Grant Robertson has made his pitch for the party leadership, signalling a crackdown on banks, supermarkets and power companies and a plan to rebuild the party.
As he moved to counter the momentum building behind former party president Andrew Little’s bid, Robertson formally filed his nomination yesterday, signed symbolically by Maori MP Rino Tirikatene and Mana MP Kris Faafoi.
He is expected to launch his campaign in Auckland next week aiming to reverse the 2011 leadership launches where David Cunliffe overshadowed him.
As rumours swirled in the party that Cunliffe may withdraw, given Little’s hit on his union base, Robertson yesterday promised ‘‘a three-year programme to rebuild and reconnect the Labour Party as the driving force for progressive change’’.
The rumours over Cunliffe withdrawing have been around for weeks, but I’ll believe it when it happens.
But he defended key policies, saying Little had ‘‘possibly got ahead of himself’’ by questioning plans for a higher pension age, centralised wholesale power prices and a capital gains tax.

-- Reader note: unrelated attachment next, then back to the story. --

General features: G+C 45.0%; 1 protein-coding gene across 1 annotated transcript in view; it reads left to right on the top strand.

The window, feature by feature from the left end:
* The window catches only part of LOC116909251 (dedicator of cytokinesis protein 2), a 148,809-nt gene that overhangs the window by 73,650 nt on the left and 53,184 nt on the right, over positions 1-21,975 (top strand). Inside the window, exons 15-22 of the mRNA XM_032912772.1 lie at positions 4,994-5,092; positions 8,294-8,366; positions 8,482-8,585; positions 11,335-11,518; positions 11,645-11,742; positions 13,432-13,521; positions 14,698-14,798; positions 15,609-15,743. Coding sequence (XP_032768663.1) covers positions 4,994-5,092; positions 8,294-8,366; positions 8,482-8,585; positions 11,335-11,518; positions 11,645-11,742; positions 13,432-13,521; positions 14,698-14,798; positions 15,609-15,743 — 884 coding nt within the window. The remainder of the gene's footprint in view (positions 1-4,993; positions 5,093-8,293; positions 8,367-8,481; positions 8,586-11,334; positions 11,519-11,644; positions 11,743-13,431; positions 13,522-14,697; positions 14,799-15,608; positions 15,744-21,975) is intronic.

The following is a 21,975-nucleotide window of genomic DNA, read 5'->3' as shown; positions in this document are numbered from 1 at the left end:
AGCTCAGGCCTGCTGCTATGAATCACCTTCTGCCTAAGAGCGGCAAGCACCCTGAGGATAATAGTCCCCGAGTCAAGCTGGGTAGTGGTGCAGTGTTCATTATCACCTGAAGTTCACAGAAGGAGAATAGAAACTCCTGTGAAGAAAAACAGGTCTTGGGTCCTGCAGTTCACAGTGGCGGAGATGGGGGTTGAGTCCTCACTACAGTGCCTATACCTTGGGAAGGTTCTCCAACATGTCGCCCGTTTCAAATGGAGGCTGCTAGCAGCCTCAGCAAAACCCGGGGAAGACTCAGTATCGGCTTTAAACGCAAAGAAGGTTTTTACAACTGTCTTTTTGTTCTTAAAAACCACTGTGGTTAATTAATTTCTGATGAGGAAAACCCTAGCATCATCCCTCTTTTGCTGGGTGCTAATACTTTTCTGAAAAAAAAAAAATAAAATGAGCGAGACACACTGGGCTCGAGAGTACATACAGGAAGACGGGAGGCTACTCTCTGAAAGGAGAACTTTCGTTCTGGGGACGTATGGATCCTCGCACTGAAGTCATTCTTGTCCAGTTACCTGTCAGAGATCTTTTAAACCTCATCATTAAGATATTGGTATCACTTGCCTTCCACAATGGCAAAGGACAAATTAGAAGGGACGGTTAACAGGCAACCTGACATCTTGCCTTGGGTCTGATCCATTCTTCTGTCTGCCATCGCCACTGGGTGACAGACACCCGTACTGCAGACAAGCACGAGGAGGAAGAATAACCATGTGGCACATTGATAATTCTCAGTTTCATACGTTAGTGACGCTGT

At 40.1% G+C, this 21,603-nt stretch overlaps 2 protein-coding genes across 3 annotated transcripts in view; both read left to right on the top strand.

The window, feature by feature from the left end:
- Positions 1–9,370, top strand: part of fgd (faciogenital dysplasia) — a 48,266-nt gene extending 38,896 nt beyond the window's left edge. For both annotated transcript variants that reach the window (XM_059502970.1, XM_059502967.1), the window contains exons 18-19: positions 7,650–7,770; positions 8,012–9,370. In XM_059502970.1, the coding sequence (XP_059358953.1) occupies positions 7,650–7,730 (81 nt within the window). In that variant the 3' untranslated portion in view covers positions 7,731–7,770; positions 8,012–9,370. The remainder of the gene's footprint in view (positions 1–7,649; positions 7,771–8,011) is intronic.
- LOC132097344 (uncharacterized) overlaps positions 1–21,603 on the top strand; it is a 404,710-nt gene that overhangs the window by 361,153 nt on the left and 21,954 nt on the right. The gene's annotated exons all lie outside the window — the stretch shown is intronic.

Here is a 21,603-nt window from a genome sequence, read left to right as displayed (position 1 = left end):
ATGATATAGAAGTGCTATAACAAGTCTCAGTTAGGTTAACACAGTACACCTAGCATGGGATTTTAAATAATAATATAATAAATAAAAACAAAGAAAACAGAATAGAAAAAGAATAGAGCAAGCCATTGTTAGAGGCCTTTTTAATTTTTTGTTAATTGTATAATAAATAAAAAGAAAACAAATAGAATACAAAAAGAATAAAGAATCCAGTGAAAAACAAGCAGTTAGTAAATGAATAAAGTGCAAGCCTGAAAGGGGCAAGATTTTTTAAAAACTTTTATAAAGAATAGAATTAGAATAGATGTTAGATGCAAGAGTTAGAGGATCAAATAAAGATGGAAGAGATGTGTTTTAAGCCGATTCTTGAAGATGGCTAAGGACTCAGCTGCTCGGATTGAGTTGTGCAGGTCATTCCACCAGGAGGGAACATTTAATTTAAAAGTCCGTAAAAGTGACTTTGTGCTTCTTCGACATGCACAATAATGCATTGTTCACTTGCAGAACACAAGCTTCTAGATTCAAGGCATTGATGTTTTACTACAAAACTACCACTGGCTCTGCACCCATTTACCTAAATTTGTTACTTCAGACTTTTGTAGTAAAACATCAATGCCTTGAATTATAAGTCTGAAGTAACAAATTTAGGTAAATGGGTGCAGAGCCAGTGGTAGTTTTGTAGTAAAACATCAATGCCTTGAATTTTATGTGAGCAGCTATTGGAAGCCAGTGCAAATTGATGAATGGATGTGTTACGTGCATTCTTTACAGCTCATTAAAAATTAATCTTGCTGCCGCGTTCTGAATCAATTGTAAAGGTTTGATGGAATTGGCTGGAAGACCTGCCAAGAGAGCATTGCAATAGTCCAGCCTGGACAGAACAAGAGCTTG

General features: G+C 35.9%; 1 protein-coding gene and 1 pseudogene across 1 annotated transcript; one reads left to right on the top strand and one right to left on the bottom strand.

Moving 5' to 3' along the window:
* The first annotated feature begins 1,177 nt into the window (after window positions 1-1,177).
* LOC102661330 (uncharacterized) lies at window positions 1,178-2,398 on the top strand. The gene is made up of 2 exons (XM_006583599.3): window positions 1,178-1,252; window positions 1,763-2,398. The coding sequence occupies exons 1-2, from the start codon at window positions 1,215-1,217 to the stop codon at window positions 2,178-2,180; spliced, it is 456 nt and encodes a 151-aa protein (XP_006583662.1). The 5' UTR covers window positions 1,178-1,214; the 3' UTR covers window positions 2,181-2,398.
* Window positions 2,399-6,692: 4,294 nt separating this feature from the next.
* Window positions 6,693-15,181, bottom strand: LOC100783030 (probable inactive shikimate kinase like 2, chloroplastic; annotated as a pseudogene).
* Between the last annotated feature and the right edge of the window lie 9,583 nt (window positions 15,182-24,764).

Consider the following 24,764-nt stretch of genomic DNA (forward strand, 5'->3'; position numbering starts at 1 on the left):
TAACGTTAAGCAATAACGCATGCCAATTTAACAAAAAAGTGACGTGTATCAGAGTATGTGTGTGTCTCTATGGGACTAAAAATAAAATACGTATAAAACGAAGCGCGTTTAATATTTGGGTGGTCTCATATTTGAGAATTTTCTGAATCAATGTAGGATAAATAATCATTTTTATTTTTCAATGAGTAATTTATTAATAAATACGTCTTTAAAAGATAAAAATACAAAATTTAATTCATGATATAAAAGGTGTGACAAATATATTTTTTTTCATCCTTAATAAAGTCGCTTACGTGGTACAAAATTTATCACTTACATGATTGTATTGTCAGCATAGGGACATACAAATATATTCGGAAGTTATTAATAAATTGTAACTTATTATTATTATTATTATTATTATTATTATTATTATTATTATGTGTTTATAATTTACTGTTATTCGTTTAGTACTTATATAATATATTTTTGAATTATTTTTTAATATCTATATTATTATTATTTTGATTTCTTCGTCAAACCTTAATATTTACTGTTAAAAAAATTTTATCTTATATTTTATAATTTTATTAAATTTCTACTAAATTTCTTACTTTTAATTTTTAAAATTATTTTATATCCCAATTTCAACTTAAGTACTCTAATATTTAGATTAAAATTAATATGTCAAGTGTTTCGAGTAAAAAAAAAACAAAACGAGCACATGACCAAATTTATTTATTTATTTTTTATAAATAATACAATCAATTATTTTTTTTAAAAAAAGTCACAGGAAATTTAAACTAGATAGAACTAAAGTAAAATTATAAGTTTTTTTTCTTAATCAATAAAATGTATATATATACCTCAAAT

It’s a good thing, not a bad thing, if the different contenders put forward different policy programmes.
He endorsed aspects of former MP Shane Jones’ criticisms of supermarkets as one way to address issues that mattered to voters.
‘‘New Zealanders pay way too much for food … in a country where we produce enormous amounts of food. We need to look at supermarkets in the sense of the duopoly and what needs to change in the Commerce Act and how do we protect consumers,’’ he said.
I remind people of this graph, when Labour start talking food prices.
Low pay in supermarkets was also a problem.
‘‘We say to the supermarkets, ‘you’re in our society this is how we want it to be’.’’
Does anyone else see the problem here? In one breath you say food prices are too high and in the next that you want to increase costs for supermarkets.
He said Labour did not make the argument for lifting the minimum wage, which he agreed with.
‘‘But when he went into workplaces … you could see the workers there were worried that their boss couldn’t afford the minimum wage.’’
But Labour first needed to build confidence and lift its vote to 40 per cent. It was easy for National to run a scare campaign about the Greens or Internet-Mana when Labour was on only 25 per cent, he said.
Yep. People don’t worry that much about the coalition partners when the main party is strong, but when the main party is weak, then it is more of an issue.
Lifting the vote from 25% to 40% is no small thing. That’s convincing 360,000 New Zealanders to change their vote to Labour.